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Lead 1-4

Meeting and Relating to Students

Meeting students is going where students are, and taking the initiative to get to know them. Relating to students is initiating and interacting with students in a manner that enables you to get to know them and build rapport.

Biblical Basis

"We loved you so much we were delighted to share with you not only the gospel of God, but our lives as well, because you had become so dear to us." 1 Thessalonians 2:8

Consider the woman at the well. Jesus meets and befriends a Samaritan woman, addresses her need, and explains salvation to her. She is so changed by Jesus that she brings the whole town out to meet Him.

As you think back over your life, who has had the most influence on you for the good? Below, describe your relationship with that person.

The Process

1. Know your purpose.

Your purpose is to share Christ and disciple those who respond. At the same time, your audience is made up of very relational people who live in a relational world. You will gain in credibility and platform to communicate your message as you relate well in the student world. It requires that you build as wide a circle of acquaintances as you can. You will have the opportunity to share the gospel with most of those acquaintances as time goes on.

2. Be yourself.

3. Be an insider – someone who gets to know the student culture and world.

An insider is someone who adjusts their conversations to the student’s interests rather than just their own; fitting in with them, not asking them to fit in with you.

4. Be casual but definite.

To be casual means that it is important to be relaxed and be yourself as you work among students. Enjoy yourself and enjoy them. To be definite means that your objective is to help that student spiritually. You do not just relate, but turn your conversations to his spiritual need. You are not there just to be a buddy, but a spiritual leader and mentor.

5. Prepare to Meet Students

  • Prepare to meet students by looking in the high school yearbook, getting activities calendars, sports schedules, school newspapers, etc. Become a student of the school.
  • Identify the various group affiliations of the students.
  • Rely on students you know to help meet others.
  • Pray daily for students, even though you don’t know them.
  • Learn the cultural norms of the school – i.e. what’s in, what’s not, how students think, etc.
  • Ask God to provide you with opportunities to meet students, and expect Him to lead you to students He has prepared.

A key to effectively reaching high school students is to be aware of their group orientation. When you meet a student, it’s important not only to get to know him but find out what social, athletic, academic, or other type of group he’s in. Movement develops more naturally when we reach and mobilize natural groups of students.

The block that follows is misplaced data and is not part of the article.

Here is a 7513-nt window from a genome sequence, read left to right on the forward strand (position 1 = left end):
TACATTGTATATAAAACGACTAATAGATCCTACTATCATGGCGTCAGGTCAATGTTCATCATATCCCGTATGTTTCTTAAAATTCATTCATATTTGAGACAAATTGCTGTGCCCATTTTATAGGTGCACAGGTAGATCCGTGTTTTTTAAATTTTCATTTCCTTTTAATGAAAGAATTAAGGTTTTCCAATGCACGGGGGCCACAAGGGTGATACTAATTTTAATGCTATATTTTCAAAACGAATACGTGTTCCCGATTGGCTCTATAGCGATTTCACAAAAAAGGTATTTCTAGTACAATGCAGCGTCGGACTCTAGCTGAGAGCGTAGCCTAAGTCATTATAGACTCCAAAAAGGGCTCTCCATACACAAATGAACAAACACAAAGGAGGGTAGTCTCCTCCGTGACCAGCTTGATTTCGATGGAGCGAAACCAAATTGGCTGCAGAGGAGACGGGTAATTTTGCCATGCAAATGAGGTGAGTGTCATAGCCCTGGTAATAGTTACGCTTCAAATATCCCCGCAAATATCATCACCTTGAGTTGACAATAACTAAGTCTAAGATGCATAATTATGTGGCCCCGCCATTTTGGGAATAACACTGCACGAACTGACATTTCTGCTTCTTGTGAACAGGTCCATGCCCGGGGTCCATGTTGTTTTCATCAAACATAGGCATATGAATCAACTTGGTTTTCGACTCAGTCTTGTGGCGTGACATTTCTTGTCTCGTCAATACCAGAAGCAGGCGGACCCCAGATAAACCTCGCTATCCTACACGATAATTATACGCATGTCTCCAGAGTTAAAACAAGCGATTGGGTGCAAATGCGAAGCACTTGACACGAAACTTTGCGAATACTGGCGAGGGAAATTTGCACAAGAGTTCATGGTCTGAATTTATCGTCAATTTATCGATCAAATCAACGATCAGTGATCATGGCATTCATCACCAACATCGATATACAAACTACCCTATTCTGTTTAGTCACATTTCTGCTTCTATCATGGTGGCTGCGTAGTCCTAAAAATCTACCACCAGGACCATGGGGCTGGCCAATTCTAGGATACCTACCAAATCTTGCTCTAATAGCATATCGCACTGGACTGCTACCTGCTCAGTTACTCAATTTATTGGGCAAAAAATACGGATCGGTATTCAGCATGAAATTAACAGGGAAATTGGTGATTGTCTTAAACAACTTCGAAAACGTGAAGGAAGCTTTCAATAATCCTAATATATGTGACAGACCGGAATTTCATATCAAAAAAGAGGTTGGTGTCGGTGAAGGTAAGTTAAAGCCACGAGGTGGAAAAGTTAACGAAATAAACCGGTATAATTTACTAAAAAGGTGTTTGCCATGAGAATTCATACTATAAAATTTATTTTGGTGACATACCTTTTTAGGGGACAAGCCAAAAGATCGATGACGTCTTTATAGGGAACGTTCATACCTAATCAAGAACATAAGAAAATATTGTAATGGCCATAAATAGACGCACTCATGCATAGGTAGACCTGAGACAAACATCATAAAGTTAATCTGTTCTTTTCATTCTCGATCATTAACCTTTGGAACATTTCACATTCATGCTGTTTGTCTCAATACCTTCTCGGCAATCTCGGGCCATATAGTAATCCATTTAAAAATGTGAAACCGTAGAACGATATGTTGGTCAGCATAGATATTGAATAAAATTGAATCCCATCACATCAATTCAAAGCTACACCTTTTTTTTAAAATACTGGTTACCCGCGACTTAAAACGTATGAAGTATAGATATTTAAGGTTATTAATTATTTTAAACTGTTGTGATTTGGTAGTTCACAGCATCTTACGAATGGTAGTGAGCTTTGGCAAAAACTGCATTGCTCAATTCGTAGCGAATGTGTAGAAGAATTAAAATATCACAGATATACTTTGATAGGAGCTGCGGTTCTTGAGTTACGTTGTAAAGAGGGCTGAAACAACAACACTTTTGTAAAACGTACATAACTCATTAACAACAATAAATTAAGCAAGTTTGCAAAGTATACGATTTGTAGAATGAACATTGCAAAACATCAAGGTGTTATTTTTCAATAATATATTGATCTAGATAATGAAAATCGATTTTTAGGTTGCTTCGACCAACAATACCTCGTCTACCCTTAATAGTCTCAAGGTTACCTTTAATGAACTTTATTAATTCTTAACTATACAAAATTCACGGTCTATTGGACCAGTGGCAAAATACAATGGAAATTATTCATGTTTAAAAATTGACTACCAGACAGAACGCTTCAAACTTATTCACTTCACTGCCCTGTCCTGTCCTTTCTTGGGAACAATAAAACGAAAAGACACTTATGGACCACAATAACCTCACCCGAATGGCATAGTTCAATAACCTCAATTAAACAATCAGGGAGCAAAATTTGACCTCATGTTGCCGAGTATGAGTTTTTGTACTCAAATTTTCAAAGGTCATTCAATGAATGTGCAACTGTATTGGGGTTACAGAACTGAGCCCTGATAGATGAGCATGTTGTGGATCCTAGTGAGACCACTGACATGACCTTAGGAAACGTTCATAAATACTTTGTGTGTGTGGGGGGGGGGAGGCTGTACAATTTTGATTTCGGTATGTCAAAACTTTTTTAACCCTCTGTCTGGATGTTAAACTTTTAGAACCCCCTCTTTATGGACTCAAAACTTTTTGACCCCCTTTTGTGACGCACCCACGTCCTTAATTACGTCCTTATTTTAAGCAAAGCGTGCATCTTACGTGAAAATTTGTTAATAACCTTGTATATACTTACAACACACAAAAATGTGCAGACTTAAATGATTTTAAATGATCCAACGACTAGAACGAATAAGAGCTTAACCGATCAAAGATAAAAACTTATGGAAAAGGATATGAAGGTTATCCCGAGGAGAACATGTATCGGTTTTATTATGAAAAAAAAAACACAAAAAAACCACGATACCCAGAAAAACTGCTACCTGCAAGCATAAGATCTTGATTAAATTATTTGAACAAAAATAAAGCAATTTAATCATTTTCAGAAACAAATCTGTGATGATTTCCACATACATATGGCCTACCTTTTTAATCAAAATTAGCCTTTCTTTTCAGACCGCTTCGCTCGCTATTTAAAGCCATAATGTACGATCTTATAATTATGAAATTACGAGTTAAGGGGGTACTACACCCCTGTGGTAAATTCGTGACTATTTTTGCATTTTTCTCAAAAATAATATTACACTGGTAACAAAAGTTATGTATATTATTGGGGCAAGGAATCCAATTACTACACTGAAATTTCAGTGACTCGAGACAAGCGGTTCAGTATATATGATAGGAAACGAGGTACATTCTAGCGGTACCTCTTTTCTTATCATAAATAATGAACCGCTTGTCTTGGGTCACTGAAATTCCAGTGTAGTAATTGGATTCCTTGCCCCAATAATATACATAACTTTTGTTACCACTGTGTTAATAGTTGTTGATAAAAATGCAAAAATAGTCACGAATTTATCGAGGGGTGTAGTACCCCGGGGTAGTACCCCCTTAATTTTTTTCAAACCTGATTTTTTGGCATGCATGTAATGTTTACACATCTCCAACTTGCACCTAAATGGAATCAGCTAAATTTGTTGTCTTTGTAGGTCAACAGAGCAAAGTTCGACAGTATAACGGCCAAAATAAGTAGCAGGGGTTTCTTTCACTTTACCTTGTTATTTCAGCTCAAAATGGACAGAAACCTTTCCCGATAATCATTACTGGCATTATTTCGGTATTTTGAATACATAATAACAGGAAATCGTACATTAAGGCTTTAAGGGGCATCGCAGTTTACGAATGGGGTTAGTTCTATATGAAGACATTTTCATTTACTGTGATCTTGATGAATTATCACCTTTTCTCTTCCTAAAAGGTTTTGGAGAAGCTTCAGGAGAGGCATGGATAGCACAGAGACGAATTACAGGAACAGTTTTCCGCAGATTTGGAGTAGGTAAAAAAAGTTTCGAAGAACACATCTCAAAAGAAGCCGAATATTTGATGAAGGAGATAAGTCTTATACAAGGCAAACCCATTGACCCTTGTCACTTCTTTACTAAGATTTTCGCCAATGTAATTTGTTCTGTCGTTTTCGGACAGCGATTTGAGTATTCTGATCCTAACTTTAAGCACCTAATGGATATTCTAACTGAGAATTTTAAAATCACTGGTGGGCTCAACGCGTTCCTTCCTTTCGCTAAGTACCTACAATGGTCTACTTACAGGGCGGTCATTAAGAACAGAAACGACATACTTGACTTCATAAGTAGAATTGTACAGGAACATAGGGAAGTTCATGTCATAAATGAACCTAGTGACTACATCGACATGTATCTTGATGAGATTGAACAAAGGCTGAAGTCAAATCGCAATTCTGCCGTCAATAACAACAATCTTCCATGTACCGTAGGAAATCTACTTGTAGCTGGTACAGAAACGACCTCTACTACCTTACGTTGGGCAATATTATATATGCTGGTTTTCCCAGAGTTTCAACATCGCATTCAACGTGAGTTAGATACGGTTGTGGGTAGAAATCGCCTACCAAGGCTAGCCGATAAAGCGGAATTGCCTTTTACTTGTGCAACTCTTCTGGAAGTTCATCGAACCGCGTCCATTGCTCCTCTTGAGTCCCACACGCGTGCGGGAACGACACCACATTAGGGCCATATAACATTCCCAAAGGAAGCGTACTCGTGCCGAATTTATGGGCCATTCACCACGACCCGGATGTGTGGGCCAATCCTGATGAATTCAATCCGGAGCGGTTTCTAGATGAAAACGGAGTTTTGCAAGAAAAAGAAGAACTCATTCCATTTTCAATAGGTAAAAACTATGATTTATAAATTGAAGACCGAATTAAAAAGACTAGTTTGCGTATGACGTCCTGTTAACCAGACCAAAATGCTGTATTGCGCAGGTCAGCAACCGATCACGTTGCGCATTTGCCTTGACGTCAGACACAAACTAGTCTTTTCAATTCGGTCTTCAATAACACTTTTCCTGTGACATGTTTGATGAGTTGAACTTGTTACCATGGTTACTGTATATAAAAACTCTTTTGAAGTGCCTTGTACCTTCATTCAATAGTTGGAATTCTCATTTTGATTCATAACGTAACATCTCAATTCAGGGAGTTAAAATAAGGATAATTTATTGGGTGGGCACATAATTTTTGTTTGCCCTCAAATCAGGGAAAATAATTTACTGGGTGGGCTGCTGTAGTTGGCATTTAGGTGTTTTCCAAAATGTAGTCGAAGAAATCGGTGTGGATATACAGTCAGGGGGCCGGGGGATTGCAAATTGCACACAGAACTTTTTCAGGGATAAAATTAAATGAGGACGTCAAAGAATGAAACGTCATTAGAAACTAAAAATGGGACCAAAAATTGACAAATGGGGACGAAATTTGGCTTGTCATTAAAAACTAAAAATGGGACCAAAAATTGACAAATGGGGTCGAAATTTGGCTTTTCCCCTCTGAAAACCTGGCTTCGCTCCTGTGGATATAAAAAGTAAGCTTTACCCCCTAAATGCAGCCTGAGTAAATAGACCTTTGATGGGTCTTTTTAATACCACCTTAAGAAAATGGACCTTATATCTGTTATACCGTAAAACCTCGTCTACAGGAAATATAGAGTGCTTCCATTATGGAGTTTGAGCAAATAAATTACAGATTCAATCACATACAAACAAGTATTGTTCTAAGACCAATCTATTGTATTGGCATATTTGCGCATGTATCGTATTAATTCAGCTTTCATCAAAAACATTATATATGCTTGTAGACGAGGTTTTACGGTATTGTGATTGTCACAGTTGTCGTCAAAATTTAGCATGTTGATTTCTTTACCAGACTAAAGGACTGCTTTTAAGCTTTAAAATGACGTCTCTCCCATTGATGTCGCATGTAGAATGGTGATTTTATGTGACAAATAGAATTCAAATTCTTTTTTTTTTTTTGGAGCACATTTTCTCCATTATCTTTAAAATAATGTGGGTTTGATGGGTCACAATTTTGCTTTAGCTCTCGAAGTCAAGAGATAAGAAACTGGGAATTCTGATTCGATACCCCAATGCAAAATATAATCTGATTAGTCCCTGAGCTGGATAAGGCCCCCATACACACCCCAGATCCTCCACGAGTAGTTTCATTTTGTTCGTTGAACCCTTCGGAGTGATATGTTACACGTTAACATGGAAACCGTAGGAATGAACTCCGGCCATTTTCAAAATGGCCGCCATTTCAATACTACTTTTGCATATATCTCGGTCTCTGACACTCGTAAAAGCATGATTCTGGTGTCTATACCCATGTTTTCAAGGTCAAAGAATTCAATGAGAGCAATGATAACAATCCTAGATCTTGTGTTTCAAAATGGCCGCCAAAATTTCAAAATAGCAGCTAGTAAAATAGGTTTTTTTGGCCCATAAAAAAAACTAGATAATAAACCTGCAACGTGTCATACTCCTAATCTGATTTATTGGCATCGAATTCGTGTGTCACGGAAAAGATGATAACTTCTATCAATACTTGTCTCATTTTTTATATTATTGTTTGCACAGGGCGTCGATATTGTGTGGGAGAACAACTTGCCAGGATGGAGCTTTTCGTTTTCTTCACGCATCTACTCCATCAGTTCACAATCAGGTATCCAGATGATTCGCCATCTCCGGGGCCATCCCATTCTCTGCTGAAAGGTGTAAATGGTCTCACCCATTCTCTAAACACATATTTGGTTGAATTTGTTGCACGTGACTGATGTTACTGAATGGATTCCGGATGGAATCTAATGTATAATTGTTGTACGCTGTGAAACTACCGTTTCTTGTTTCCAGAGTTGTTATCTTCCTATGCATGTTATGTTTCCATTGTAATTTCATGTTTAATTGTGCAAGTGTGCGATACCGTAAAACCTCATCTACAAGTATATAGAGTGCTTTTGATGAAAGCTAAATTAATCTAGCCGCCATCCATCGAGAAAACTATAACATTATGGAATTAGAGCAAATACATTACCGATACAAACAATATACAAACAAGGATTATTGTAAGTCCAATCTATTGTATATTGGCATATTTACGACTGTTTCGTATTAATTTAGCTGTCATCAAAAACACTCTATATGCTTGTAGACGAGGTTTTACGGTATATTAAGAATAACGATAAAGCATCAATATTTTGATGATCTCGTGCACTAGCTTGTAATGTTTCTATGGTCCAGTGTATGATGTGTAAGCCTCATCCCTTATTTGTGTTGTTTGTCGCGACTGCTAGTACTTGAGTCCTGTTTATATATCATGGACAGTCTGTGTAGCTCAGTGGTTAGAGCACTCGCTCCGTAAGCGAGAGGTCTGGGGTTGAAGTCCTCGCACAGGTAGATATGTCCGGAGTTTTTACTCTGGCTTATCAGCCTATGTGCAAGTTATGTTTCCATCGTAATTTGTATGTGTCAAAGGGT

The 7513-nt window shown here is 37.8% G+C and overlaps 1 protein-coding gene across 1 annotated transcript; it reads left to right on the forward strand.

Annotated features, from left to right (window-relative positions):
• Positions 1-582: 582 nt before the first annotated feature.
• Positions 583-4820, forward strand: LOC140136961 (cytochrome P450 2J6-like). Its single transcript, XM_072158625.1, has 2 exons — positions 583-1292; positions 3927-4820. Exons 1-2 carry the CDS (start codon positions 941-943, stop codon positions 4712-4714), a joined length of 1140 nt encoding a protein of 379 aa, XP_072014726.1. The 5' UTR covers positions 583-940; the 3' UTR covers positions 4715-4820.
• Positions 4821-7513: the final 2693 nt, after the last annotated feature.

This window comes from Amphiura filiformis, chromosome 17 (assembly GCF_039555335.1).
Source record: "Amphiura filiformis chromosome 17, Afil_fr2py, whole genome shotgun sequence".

Plan and Begin Your Strategy

1. Meet students with breadth in mind.

The more students you meet, the greater opportunity you have for outreach. Look at your Mapping the Campus Worksheet to help you determine where you want to start meeting students. Ask your youth leader for help in developing your plan.

2. Go where students are.

Here are some typical places to meet students:

  • Campus activities
  • Athletic and school events
  • Church
  • On the street
  • Other students’ homes
  • Assisting at school: coaching, school clubs
  • Shopping malls
  • Eating establishments

3. While talking with students it is important to:

  • Be a good listener.
  • Show an attitude of acceptance.
  • Don’t be the one doing most of the talking.
  • Ask perceptive questions about them.
  • Look for areas of common interest.

4. Rely on students you know to help you meet others.

Ask them to help you meet some of their friends. Ask them to host or invite students to a pizza party, ice cream etc. Ask students to introduce you to their friends at school events.

5. Make prayer a priority.

Ask God to help you meet the students He wants you to meet.

6. Meet students who attend ministry events.

Talk with every new student you can at meetings and events.

7. Be creative.

Team meetings, classroom speaking, creative outreaches, pick up ball games, hanging out at kid’s homes, coaching, helping with music and drama productions, etc. – all are ways you can meet students. Much of your ministry depends upon your willingness to be available and friendly, always meeting new students.

Application

  • List the students you know.
  • List some places and ways you can get to know more students, particularly through students you already know
  • With your youth leader, develop a strategy to target some students you want to get to know.
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